You might even be able to find a health food store that has a little cafe area where you can buy some pre-prepared meals. It won’t be quite the same as home cooking, but you might be able to find something that’s a little better quality and a little more “real” than the typical fast food and overpriced tourist food.
3) Find a Farm Stand or Farmer’s Market
If you’re vacationing in a more rural area, you might stumble upon a farm stand or even a farmer’s market where you can buy fresh local produce and other specialty items like homemade breads or other baked goods. You might even be able to find some pastured eggs or grass-fed meats if you have access to a kitchenette to cook them in.
While going through northern Virginia, I found a little farm stand tucked in the middle of a quaint little town, and it had organic fruits and veggies as well as a little café that served salads and sandwiches. It was a beautiful little spot in the hills of the Shenendoah Valley, and I had one of the most delicious peaches there that I’ve even eaten.
On another trip near Niagara Falls on the Canadian side, I got some nectarines, plums, and green beans at a farm stand along the road, and it was really nice to have some fresh produce to go alone with all of the not-so-fresh tourist food I had eaten.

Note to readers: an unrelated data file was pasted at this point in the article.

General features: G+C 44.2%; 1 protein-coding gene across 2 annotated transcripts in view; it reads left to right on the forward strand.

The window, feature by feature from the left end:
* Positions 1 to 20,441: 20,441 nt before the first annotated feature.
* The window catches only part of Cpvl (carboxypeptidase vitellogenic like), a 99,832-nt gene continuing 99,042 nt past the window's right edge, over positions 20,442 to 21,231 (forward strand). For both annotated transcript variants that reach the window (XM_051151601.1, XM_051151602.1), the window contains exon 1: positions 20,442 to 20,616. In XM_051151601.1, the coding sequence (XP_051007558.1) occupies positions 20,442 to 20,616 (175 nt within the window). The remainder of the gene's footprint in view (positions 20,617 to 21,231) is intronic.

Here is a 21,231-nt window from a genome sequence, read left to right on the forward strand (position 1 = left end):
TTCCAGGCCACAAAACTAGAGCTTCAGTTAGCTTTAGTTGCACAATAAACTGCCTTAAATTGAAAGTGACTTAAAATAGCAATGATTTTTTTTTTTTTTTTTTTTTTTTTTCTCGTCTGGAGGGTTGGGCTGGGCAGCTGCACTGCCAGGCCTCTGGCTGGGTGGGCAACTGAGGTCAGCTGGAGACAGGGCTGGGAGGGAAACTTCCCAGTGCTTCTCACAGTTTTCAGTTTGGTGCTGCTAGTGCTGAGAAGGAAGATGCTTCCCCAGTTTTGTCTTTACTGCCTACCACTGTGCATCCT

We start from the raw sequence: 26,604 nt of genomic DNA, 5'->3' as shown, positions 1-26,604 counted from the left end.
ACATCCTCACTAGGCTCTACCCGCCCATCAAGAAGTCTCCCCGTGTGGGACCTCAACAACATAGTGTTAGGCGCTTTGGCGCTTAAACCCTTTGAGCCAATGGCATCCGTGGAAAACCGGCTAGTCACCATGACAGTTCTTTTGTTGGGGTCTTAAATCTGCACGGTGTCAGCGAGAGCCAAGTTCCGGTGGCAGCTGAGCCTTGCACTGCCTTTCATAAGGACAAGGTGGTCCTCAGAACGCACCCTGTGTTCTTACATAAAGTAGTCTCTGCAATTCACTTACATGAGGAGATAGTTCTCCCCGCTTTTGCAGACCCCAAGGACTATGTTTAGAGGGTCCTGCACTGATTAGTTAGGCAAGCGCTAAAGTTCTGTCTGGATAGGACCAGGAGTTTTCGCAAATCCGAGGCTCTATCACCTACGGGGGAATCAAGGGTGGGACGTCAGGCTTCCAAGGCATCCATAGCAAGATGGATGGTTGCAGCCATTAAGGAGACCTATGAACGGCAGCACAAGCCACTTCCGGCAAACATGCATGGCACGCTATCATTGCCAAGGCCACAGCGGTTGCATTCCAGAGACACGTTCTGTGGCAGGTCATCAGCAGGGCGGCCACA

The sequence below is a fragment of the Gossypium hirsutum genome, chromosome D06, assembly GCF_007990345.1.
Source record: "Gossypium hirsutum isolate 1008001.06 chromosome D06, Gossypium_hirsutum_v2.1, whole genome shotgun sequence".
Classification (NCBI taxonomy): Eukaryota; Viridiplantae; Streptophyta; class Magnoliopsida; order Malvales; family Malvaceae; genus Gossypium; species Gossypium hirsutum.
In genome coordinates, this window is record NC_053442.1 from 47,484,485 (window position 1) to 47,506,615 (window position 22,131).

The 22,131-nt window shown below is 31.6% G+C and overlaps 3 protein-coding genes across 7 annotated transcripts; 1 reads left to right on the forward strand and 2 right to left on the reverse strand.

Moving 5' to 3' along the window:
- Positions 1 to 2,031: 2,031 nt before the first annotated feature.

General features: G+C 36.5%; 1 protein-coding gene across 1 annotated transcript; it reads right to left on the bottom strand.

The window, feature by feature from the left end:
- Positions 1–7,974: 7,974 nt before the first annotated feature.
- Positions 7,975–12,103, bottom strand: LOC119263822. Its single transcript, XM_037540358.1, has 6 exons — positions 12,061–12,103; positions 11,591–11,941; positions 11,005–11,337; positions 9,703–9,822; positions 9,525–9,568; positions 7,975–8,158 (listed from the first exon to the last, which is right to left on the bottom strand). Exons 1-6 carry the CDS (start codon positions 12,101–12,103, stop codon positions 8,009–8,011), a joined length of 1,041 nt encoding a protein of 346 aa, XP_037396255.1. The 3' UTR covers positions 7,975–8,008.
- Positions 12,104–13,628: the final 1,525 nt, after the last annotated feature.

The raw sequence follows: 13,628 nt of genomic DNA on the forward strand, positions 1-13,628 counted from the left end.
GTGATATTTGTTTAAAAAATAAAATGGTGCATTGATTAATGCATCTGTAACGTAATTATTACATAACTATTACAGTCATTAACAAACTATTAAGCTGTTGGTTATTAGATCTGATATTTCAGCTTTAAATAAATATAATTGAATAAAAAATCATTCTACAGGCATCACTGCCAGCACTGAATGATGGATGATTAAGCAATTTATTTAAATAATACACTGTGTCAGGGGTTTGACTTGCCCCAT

4) Just Relax and Enjoy!
Vacation is one time when it’s definitely best to put the 80/20 rule into action. I wouldn’t be surprised if I just used up my whole 20 percent for the year on this one vacation, but I had a great time and I saw places that I never would have seen by just staying at home, so it was totally worth it to me to compromise on my usual food for a week.
Unless you have a food allergy or intolerance, the best plan it just to try to relax and take the focus off of food for a week and focus on having a fun time instead. If you know that eating a certain food will make you feel sick then try to avoid that food as much as possible, of course, but otherwise, it’s best to just try not to stress about what you eat. If you spend your whole vacation worrying about food, then you’ll be too stressed out to enjoy anything else!
When I was in the Lancaster area, I ate at one of the smorgasbords (because you can’t go through Lancaster and not eat at one), and for dessert I had a slice of Shoo-fly pie. Did the filling have GMO corn syrup in it? Probably. Was the crust made with vegetable shortening? Most likely. But I decided to ignore all of that and just thoroughly enjoy each bite. And it was delicious!
So, the moral of the story is, do what you can to keep eating “real,” but, if you can’t eat healthy real foods for every meal then just try to relax and enjoy your vacation!
What are some of your tips for eating real on vacation?
This post is shared with: Sunday School at Butter Believer, Party Wave Wednesday at Holistic Squid, Natural Living Link-Up at Jill’s Home Remedies, Frugal Days Sustainable Ways at Frugally Sustainable.
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The information in this post is not to be taken as medical advice and is not intended to diagnose or treat any disease.